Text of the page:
Worth noting also is that Ness only discovers the name of his antagonist roughly halfway through the episode and becasue Bardo is such a refined bore of a villain (something oft revisited in the Fourth Season), and since the conflict between Loren Hall and Ness rarely does much to send sparks flying, A Seat on the Fence remains basic filler wedged in between The Mark Of Cain and The Purple Gang. Why Willie never mentioned to Bardo that he destroyed the incriminating letter in question before his death allows the episode to sputter along.
There is, however, a common, but no less ugly flaw that deserves mention. When Willie Dasher is sent to knock off Dino Petrone, he manages to stop a train in a tunnel. Fact is, apart from the subway system and a legendary deeply buried network of utility tunnels that once entertained some narrow gauge freight equipment, there are no railway tunnels anywhere near Chicago, given that there are no mountains. Further, a speeding passenger train could not be stopped in one by piling a bunch of crates and boxes on the track. If this were so, trains wouldn’t be forever crashing into things that get in their way, like stalled cars and cavalier truck drivers. While the scene itself is well executed using a combination of b-roll, lighting and performances, ideas like that are hopelessly dated and aimed at unsophisticated audiences.
WINCHELL (in a thin reference to himself): In the late 20s and the ’30s, the broadcasting newspaper man held a unique position. He knew tycoons and bums, gangster sand reformers, blue-bloods, and call girls. He tried to keep faith with all of them. His sources of information depended on it.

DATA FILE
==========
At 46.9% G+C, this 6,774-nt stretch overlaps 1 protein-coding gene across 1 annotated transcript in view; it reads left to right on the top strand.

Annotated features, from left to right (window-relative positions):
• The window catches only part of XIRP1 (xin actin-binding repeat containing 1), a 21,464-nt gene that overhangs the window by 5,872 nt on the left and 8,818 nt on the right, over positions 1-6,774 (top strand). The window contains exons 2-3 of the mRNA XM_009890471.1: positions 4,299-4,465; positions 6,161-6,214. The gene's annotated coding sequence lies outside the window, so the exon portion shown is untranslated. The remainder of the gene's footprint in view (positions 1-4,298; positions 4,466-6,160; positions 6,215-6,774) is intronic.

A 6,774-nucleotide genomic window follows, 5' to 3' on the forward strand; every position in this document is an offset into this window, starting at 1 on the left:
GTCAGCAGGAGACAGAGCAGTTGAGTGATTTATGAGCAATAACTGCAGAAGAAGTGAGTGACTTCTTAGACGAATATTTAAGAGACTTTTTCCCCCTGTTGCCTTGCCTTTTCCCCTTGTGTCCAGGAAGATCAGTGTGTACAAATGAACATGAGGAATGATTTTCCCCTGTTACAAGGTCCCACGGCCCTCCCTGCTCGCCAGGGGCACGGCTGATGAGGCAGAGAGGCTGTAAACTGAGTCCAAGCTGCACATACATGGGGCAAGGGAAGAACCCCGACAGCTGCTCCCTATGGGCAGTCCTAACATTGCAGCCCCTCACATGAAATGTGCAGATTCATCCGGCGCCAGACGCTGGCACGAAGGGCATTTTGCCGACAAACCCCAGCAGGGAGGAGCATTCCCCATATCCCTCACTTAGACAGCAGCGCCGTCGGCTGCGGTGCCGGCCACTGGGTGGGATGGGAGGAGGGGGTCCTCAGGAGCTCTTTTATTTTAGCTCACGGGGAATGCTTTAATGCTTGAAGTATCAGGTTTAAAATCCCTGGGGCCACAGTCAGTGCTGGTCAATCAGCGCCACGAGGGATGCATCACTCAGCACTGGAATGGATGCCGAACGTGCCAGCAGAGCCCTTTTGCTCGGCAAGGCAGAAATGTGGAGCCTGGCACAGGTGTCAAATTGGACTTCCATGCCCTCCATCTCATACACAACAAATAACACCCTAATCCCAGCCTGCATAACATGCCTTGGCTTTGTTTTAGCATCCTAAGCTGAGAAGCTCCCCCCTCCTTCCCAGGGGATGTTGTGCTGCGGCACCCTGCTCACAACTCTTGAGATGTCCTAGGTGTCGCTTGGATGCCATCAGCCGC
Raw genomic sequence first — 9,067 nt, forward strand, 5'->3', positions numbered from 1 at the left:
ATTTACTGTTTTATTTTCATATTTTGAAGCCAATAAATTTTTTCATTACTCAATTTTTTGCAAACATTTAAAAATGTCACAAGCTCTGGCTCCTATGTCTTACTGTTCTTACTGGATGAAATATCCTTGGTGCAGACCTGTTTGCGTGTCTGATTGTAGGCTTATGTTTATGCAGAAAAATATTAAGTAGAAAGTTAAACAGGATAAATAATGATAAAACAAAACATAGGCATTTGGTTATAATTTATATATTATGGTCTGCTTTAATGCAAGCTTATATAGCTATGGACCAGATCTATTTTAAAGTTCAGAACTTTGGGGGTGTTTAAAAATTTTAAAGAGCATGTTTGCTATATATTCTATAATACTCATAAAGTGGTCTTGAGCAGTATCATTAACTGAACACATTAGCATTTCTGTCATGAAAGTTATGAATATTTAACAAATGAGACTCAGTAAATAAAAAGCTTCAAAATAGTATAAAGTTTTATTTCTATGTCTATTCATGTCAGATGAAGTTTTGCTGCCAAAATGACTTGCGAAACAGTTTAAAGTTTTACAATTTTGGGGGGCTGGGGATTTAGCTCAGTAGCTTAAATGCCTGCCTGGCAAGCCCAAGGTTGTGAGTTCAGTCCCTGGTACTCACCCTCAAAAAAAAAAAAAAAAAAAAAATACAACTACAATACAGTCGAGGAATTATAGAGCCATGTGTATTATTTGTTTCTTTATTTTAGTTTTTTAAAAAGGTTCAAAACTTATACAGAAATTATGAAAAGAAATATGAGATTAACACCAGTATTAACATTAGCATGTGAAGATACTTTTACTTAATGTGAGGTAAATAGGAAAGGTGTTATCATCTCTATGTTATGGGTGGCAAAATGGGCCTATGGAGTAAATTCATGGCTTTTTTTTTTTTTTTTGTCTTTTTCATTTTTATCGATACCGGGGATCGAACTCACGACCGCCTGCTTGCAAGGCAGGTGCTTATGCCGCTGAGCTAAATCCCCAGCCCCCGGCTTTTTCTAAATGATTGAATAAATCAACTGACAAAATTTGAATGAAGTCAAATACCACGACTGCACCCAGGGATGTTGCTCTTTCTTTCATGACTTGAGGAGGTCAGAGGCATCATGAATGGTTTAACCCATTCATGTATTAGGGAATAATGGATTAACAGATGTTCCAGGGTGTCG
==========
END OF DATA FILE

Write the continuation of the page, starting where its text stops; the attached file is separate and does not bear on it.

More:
HALL: Mr. Ness, you’re wasting your time. I won’t have another death on my conscious.
NESS: Pertone? Your hands are clean.
HALL: And the fact remains that he’s dead. I’m betraying no more trusts.
NESS: I can force you to talk.
HALL: Before a grand jury? What if I refuse to testify?
NESS: You’ll be cited for contempt of court.
HALL: And I’ll go to jail. Another victory for the Untouchables in their fight against major crime.
NESS: Crime, Mr. Hall, could never become major without the help of misguided people like you.
While the episode itself is relatively flat, it makes overt mention of a continuous narrative theme that comes up throughout the anthology of The Untouchables: that crime can only prosper with the consent of the public itself. From Winchell’s narration in the conclusion of the Westinghouse saga, the public’s “dangerous indifference” to Ness telling Hall that his neutral ground between the law and the lawless is part of what helps criminals keep their edge. As Quinn Martin remarked in a February 1960 issue of TV Guide: “As such, it is actually more dangerous today than it was 30 years ago. It’s easy enough for the private citizen to become enraged when a car full of goons swings down a street spouting machine-gun bullets. It’s not so easy to become enraged when people are quietly and effectively-being fleeced of millions of dollars without realizing it and, sometimes, actually enjoying it.”